Interpreting the word qawwamuna in the above verse is just such an ethical analysis, with human implications too tremendous to be left to amateurs. We will therefore turn to what some of the principle Imams of tafsir or Qur’anic exegesis have said about it. One of the earliest tafsirs in print is by Imam Ibn Jarir al-Tabari (d. 310/923), who says:
Allah, majestic be His praise, means by Men are caretakers of women that they are in charge of their womenfolk, in disciplining and guidance, respecting the rights that they [women] owe to Allah and to them. Because of that by which Allah has favored one over another means because of that through which Allah has favored men over their wives, since men must give them their marriage payment (mahr) and spend of their wealth to support them, and save them their pains and effort: that is the favoring of Allah Most Blessed and Exalted of men over women, and is why they have become caretakers of them who have authority over them regarding those of their affairs that Allah has given them charge of … (Jami al-bayan an tawil ay al-Qur’an. 30 vols. Cairo n.d. Reprint (30 vols. in 15). Beirut: Dar al-Fikr, 1405/1984, 5.57).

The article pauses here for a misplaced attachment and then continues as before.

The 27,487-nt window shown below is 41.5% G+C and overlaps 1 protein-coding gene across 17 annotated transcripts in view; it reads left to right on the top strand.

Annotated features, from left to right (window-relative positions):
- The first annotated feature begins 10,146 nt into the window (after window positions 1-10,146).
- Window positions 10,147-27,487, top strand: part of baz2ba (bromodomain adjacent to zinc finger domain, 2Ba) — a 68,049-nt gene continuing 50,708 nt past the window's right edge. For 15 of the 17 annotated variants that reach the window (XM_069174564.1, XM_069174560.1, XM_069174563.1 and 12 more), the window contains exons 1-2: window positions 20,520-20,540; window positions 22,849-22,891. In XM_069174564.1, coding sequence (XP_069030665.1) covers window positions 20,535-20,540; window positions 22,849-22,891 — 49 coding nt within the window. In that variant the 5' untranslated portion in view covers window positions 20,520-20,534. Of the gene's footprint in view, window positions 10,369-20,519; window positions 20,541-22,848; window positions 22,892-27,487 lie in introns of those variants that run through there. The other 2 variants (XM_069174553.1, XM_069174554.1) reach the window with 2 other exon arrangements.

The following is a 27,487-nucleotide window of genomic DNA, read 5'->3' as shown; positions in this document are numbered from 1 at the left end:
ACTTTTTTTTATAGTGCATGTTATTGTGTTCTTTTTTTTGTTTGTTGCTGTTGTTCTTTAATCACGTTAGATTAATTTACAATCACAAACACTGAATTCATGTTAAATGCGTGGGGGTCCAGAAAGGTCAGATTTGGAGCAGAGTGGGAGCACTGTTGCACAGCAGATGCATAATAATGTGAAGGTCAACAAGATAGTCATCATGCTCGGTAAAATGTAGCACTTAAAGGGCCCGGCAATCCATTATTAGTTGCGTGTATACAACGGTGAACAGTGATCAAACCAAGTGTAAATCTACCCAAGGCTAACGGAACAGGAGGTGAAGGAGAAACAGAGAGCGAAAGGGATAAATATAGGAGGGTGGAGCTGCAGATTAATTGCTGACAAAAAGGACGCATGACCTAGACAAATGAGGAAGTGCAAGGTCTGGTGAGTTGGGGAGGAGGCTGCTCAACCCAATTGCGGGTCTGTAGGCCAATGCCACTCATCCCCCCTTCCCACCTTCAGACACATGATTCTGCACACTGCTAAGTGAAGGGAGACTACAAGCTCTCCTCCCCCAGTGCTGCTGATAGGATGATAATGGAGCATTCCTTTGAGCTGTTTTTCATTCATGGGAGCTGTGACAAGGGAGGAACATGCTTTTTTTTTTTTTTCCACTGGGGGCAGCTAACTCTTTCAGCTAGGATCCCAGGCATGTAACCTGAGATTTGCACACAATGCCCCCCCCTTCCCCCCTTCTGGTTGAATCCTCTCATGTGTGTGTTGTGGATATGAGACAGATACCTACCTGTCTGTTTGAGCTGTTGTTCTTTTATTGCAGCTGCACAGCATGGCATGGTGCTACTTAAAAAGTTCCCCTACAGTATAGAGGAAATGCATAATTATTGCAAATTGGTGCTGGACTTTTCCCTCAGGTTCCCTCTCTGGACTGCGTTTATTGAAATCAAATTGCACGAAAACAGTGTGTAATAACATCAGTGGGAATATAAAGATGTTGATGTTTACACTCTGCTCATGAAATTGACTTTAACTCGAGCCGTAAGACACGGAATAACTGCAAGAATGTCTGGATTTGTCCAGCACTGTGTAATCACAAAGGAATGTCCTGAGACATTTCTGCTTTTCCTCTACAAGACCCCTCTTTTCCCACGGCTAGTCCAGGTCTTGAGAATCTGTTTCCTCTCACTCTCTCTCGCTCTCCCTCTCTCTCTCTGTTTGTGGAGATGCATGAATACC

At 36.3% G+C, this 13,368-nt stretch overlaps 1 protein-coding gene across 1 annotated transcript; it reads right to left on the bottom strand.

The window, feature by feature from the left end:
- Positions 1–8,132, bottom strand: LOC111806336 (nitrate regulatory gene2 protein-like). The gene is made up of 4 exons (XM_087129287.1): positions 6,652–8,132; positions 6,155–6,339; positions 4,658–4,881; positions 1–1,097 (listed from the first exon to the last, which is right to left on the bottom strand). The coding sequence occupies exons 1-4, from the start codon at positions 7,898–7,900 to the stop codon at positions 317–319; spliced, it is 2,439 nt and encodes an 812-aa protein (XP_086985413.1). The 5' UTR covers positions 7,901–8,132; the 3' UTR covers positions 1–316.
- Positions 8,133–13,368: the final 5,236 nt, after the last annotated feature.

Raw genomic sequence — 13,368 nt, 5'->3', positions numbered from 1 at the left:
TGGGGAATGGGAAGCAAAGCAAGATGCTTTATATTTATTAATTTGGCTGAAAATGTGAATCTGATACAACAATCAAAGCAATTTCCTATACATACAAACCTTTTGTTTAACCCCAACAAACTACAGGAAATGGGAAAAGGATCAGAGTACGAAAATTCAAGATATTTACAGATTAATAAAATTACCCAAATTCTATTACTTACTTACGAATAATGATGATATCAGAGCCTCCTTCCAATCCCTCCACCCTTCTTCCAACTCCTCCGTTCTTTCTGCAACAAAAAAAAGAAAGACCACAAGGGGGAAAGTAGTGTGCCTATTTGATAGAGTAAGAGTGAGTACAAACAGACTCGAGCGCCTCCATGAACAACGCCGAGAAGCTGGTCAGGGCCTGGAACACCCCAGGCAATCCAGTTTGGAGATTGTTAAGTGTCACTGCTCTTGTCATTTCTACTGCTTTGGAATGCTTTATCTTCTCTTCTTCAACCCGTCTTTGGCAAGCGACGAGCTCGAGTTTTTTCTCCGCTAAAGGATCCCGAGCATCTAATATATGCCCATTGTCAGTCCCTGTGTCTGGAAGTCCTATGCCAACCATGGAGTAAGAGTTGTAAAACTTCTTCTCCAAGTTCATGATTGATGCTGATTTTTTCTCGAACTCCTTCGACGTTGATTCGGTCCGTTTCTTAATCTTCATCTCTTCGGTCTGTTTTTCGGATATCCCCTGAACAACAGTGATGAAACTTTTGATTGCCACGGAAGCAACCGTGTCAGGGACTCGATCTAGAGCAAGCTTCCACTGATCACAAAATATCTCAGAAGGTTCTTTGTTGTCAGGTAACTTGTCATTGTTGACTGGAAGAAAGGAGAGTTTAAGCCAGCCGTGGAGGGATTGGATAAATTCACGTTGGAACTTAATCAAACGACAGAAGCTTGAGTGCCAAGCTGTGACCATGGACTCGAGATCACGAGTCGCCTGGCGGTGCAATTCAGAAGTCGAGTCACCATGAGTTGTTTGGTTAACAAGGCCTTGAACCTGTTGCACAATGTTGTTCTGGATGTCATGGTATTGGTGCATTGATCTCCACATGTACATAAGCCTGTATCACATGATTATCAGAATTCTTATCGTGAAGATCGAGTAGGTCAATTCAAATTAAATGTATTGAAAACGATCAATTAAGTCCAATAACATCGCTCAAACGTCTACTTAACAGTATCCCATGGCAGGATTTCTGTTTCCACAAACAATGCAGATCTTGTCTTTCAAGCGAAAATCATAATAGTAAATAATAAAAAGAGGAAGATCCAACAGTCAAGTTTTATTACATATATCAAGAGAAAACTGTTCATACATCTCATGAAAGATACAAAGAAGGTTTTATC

Al-Tabari then mentions the chains of narrators that transmit the above exegesis from some of the earliest scholars, such as Ibn Abbas (d. 68/ 687), al-Dahhak (d. A.H. 102), al-Suddi (d. A.H. 127), and Sufyan al-Thawri (d. 161/778). Then he mentions, with a chain of transmission that ends with Hasan al-Basri (d. 110/728) that a man slapped his wife, and she went to the Prophet (Allah bless him and give him peace), who wanted to let her take retaliation (qisas) against her husband [by striking him back in reprisal], but Allah revealed Men are caretakers qawwamuna) of women, because of that through which Allah has favored one over another, and because of what they spend of their property, so the Prophet (Allah bless him and give him peace) summoned the man, recited the verse to him and said, “I wanted one thing, but Allah wanted another” (ibid., 58).
In fact, although the hadith scholar Imam al-Baghawi (d. 510/1117) also mentions this event in his Maalim al-Tanzil, neither he nor al-Tabari can produce an acceptable chain of transmission of it back to the Prophet (Allah bless him and give him peace), so for religious purposes, it is not well-documented enough to rely on for the verses interpretation, and al-Tabari’s first interpretation is sounder.